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Flawed study coining ‘rapid-onset gender dysphoria’ frightens parents, puts LGBTQ community on the defensive 

Queer & There

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It seems those who would disempower the LGBTQ movement continue to use “save our children” as a rallying cry. The specter of the “gay agenda” has hung over our heads for decades: the belief of hand-wringing parents that gay and lesbian people actively recruit could-be straight, cisgender kids into our lifestyles. Inevitably, the same rhetoric has focused itself on the transgender community with increasing vitriol.

A Brown University study published in Public Library of Science in August, “Rapid-onset gender dysphoria in adolescents and young adults,” has stoked a sense of panic among parents, and many have begun using its results to fuel the narrative that a growing number of transgender teens have been brainwashed or confused by transgender people they have encountered online or in school. They blame popular YouTube vloggers like Miles McKenna and Jazz Jennings for glamorizing the “transgender lifestyle,” and blame transgender users of blogging sites like Tumblr.com for suggesting to anxiety-ridden youths that transition will solve all of their mental health issues.

The term “rapid-onset gender dysphoria” reads more official than it is. The World Professional Association for Transgender Health (WPATH), which sets standards for health care for trans people, issued a statement following the study. It said in part: “The term ‘Rapid Onset Gender Dysphoria (ROGD)’ is not a medical entity recognized by any major professional association ... Therefore, it constitutes nothing more than an acronym created to describe a proposed clinical phenomenon that may or may not warrant further peer-reviewed scientific investigation.”

Local gender therapist Paul Gross of 4Square Counseling, who has facilitated or volunteered with local trans youth support groups BRIDGE and PAGE, calls this study “incomplete,” and says releasing it without further investigation was “irresponsible.”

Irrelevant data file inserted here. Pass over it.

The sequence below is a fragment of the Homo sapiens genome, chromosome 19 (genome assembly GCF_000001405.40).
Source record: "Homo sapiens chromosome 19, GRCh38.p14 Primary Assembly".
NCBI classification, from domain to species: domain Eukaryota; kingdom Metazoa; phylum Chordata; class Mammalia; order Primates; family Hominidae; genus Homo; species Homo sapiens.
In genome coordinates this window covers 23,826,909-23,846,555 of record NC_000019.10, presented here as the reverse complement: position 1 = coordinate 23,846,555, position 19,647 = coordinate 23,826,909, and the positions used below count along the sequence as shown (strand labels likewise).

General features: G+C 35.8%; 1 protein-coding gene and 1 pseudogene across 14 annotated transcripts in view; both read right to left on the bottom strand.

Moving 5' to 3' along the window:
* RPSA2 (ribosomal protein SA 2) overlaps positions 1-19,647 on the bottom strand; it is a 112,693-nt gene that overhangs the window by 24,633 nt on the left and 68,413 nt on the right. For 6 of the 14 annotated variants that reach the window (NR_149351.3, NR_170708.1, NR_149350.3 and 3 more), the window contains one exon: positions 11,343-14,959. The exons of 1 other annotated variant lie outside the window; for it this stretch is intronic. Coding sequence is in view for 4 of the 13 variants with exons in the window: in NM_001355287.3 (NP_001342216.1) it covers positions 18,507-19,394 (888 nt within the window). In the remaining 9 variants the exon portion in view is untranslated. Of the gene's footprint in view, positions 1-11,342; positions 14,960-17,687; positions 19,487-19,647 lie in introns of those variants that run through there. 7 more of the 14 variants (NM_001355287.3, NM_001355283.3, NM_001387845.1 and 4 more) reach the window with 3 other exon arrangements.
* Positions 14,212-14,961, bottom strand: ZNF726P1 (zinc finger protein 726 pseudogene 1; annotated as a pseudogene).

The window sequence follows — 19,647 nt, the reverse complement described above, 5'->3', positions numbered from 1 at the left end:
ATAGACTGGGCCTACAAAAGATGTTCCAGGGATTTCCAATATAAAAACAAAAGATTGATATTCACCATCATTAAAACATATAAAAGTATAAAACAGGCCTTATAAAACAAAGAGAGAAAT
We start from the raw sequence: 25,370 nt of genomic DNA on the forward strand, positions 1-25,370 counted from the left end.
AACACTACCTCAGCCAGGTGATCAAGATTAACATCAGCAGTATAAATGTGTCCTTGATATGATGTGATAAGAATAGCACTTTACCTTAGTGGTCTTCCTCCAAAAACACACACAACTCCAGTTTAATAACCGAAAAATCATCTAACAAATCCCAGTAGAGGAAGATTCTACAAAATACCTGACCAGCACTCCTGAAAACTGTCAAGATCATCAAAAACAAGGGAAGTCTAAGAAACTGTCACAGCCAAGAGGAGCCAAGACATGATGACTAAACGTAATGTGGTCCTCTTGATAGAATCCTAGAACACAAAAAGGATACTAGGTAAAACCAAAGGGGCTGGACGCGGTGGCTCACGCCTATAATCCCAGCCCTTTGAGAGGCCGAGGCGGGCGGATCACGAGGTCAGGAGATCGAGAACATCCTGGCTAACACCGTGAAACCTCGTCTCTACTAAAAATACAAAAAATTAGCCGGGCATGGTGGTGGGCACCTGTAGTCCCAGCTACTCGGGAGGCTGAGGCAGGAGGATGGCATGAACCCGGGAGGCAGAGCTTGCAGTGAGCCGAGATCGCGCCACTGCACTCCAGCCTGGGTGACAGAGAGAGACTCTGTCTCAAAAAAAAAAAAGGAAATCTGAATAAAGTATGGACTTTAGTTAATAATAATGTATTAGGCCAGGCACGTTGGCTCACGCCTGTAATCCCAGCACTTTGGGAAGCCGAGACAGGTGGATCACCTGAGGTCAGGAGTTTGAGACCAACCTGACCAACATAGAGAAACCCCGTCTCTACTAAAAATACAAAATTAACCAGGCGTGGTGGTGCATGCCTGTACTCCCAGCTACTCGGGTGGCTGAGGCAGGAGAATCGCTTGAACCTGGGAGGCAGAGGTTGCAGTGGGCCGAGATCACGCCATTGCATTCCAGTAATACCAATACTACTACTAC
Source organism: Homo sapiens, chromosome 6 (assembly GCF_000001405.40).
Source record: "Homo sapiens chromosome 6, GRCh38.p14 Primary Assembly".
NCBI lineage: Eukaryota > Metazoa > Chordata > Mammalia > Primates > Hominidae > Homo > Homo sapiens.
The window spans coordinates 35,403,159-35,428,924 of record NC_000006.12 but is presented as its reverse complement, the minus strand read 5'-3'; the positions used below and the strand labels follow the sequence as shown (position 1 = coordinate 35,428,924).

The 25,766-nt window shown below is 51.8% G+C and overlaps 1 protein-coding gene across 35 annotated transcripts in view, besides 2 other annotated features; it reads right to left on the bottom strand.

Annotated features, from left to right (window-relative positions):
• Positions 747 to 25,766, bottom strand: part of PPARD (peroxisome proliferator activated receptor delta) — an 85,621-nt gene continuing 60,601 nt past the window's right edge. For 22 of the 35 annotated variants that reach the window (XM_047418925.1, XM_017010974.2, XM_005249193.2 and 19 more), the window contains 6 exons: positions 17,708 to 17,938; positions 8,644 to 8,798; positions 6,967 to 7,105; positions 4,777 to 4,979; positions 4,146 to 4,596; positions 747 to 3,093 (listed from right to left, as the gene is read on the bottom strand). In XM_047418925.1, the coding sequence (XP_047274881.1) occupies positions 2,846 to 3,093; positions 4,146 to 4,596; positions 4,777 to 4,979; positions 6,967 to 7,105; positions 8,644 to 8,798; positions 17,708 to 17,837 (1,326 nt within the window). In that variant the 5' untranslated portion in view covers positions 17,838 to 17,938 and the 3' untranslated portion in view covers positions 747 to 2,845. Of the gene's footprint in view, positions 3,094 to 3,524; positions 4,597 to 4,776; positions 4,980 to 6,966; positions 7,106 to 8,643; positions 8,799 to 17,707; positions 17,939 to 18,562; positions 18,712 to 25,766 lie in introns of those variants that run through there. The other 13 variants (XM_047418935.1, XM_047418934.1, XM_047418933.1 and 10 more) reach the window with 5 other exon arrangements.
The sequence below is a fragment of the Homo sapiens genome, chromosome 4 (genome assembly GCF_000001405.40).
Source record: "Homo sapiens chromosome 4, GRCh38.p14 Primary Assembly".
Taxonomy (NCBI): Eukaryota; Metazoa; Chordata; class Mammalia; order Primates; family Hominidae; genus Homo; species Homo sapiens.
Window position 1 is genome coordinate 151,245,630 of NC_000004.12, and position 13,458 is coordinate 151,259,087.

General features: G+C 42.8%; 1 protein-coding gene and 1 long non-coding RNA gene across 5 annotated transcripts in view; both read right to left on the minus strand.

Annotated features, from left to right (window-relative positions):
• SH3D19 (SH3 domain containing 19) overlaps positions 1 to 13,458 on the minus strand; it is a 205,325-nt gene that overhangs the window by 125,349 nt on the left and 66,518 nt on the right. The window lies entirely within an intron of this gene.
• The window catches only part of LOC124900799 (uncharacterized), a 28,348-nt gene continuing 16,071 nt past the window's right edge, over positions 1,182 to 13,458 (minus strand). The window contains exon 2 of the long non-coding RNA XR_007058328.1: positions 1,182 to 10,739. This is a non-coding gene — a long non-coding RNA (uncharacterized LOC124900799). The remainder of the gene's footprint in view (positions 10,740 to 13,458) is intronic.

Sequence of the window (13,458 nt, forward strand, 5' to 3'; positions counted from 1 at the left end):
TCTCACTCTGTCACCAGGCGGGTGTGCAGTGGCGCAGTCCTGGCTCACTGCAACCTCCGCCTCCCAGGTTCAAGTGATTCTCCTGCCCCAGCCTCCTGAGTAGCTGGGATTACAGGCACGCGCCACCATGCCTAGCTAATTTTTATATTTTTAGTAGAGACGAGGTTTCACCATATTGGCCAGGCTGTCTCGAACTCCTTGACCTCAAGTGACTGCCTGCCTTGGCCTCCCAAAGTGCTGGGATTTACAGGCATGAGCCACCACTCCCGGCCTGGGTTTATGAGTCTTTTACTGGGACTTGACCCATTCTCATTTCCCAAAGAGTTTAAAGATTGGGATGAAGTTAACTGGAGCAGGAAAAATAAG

This study, which relies on 256 responses to a 90-question online survey, only targeted parents who had visited websites that collect testimonials of other worried parents, seeking to raise doubts about the validity of their children’s transgender identities.

“They [those who conducted the study] didn’t go to the main source,” Gross said. “They went to the parents. ... The APA [American Psychological Association] said they don’t want people, i.e. therapists, psychologists, etc., to try and diagnose Donald Trump unless they’re actually seeing him. It’s the same thing with this study. They don’t actually talk to the kids themselves. They’re talking to the parents who may or may not have a clue. And that’s damaging.”

These parents assert that their children’s coming out as transgender felt like it came out of the blue, and many say it felt scripted, like their children were reading something they had been told to say, rather than using their own words. A good number also claim that the coming out happened after a child’s friend came out as trans, or after an increased amount of time spent online where the child could easily access narratives about transgender life, and tips for addressing gender identity with parents.

Gross says children likely do not begin to identify as transgender because they’re exposed to transgender people, but that they seek out transgender people because they already feel a connection to that life: “If you come to a school and you play football, are you going to hang out with the chess club? No, you’re going to find the people that do the things, or feel the same way, or think the same way you do... Is it that social media has made it more prevalent? No. It’s made it more known.”

Parents in this study also suggest that their children identified as transgender for the sake of popularity, but it’s not easy to be transgender in this world. Transgender youths report higher rates of bullying, suicidal ideation, self-harm and eating disorders than their cisgender peers, just to name a few challenges. Should popularity be the goal, it would be easier to join a club.